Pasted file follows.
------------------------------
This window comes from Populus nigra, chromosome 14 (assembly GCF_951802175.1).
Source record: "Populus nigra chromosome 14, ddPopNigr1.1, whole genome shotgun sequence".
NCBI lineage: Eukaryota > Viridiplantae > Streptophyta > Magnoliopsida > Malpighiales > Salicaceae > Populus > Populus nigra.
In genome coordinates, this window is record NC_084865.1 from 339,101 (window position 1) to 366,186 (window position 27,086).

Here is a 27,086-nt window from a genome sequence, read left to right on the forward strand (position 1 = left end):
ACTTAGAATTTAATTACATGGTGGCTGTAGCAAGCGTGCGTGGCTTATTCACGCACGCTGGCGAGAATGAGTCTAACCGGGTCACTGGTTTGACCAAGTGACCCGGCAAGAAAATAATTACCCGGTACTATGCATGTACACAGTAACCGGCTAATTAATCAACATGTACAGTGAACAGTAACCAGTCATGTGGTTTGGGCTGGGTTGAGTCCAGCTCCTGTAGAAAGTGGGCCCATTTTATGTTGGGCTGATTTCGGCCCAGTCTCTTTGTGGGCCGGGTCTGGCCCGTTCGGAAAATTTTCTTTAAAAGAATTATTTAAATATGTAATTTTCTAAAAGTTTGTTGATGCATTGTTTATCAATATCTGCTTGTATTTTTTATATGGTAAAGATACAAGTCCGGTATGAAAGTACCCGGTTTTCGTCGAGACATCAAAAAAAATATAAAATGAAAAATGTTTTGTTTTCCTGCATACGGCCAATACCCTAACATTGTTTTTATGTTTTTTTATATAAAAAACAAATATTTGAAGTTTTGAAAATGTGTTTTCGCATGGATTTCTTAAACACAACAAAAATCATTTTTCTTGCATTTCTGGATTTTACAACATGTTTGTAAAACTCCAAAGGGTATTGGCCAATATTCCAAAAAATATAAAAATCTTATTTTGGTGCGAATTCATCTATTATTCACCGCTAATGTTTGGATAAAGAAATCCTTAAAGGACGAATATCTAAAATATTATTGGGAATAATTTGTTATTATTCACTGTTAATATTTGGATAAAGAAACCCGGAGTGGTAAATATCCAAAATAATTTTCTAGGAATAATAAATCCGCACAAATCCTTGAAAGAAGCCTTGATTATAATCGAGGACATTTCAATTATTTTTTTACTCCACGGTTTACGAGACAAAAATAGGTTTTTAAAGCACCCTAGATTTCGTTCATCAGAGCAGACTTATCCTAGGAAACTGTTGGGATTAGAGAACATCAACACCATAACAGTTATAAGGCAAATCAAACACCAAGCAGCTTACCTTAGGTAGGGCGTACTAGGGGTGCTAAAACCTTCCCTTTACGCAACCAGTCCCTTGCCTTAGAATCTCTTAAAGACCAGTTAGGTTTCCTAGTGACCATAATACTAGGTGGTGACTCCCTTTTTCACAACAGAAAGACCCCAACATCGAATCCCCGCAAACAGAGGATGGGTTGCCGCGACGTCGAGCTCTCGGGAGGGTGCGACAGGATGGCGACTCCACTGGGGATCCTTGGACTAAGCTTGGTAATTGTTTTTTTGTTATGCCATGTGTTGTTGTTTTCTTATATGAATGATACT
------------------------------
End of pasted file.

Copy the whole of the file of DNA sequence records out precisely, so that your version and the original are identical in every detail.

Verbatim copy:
This window comes from Populus nigra, chromosome 14 (assembly GCF_951802175.1).
Source record: "Populus nigra chromosome 14, ddPopNigr1.1, whole genome shotgun sequence".
NCBI lineage: Eukaryota > Viridiplantae > Streptophyta > Magnoliopsida > Malpighiales > Salicaceae > Populus > Populus nigra.
In genome coordinates, this window is record NC_084865.1 from 339,101 (window position 1) to 366,186 (window position 27,086).

Here is a 27,086-nt window from a genome sequence, read left to right on the forward strand (position 1 = left end):
ACTTAGAATTTAATTACATGGTGGCTGTAGCAAGCGTGCGTGGCTTATTCACGCACGCTGGCGAGAATGAGTCTAACCGGGTCACTGGTTTGACCAAGTGACCCGGCAAGAAAATAATTACCCGGTACTATGCATGTACACAGTAACCGGCTAATTAATCAACATGTACAGTGAACAGTAACCAGTCATGTGGTTTGGGCTGGGTTGAGTCCAGCTCCTGTAGAAAGTGGGCCCATTTTATGTTGGGCTGATTTCGGCCCAGTCTCTTTGTGGGCCGGGTCTGGCCCGTTCGGAAAATTTTCTTTAAAAGAATTATTTAAATATGTAATTTTCTAAAAGTTTGTTGATGCATTGTTTATCAATATCTGCTTGTATTTTTTATATGGTAAAGATACAAGTCCGGTATGAAAGTACCCGGTTTTCGTCGAGACATCAAAAAAAATATAAAATGAAAAATGTTTTGTTTTCCTGCATACGGCCAATACCCTAACATTGTTTTTATGTTTTTTTATATAAAAAACAAATATTTGAAGTTTTGAAAATGTGTTTTCGCATGGATTTCTTAAACACAACAAAAATCATTTTTCTTGCATTTCTGGATTTTACAACATGTTTGTAAAACTCCAAAGGGTATTGGCCAATATTCCAAAAAATATAAAAATCTTATTTTGGTGCGAATTCATCTATTATTCACCGCTAATGTTTGGATAAAGAAATCCTTAAAGGACGAATATCTAAAATATTATTGGGAATAATTTGTTATTATTCACTGTTAATATTTGGATAAAGAAACCCGGAGTGGTAAATATCCAAAATAATTTTCTAGGAATAATAAATCCGCACAAATCCTTGAAAGAAGCCTTGATTATAATCGAGGACATTTCAATTATTTTTTTACTCCACGGTTTACGAGACAAAAATAGGTTTTTAAAGCACCCTAGATTTCGTTCATCAGAGCAGACTTATCCTAGGAAACTGTTGGGATTAGAGAACATCAACACCATAACAGTTATAAGGCAAATCAAACACCAAGCAGCTTACCTTAGGTAGGGCGTACTAGGGGTGCTAAAACCTTCCCTTTACGCAACCAGTCCCTTGCCTTAGAATCTCTTAAAGACCAGTTAGGTTTCCTAGTGACCATAATACTAGGTGGTGACTCCCTTTTTCACAACAGAAAGACCCCAACATCGAATCCCCGCAAACAGAGGATGGGTTGCCGCGACGTCGAGCTCTCGGGAGGGTGCGACAGGATGGCGACTCCACTGGGGATCCTTGGACTAAGCTTGGTAATTGTTTTTTTGTTATGCCATGTGTTGTTGTTTTCTTATATGAATGATACT